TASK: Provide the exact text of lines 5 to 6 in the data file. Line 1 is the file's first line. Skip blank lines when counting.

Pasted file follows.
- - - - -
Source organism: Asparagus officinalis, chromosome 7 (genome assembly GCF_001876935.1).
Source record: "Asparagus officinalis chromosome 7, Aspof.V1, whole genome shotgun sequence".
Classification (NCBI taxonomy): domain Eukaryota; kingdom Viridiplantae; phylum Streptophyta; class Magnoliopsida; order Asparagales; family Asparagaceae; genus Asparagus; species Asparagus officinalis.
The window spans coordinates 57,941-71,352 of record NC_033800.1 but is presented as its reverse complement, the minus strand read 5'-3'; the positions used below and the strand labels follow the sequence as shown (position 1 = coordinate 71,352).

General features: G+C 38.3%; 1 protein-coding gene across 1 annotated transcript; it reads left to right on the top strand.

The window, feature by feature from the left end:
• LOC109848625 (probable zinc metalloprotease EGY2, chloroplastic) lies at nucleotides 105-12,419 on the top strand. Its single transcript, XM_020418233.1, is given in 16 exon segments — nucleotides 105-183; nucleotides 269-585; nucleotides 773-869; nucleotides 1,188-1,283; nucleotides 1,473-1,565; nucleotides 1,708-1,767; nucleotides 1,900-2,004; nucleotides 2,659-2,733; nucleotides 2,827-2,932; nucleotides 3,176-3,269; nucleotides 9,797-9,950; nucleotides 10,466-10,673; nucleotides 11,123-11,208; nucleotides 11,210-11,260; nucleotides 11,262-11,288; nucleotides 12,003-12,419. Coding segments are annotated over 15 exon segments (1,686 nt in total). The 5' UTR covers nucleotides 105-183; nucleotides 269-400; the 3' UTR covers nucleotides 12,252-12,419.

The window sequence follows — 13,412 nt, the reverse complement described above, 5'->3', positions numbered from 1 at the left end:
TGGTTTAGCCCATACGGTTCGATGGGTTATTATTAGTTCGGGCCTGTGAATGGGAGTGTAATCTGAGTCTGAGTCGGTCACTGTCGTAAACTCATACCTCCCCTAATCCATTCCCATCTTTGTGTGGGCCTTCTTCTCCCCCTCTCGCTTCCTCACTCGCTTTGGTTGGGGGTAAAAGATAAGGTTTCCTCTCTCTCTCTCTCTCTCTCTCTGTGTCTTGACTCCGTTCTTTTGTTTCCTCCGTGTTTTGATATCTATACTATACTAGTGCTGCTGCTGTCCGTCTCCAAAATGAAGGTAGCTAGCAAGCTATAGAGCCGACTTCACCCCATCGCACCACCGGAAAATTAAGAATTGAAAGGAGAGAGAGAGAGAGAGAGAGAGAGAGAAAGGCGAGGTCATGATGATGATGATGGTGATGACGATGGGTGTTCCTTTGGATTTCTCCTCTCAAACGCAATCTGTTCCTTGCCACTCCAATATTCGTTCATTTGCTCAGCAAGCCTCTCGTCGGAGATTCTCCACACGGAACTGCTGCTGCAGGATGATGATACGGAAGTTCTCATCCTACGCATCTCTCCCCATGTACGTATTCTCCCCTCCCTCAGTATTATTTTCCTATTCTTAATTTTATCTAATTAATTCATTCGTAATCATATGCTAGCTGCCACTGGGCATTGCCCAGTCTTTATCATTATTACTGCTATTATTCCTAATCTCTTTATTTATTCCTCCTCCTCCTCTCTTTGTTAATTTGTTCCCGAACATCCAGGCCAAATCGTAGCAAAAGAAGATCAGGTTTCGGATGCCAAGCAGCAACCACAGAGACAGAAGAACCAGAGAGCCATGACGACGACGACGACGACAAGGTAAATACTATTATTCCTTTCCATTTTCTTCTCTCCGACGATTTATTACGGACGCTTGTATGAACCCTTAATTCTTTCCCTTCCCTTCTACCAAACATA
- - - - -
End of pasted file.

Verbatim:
General features: G+C 38.3%; 1 protein-coding gene across 1 annotated transcript; it reads left to right on the top strand.

The window, feature by feature from the left end: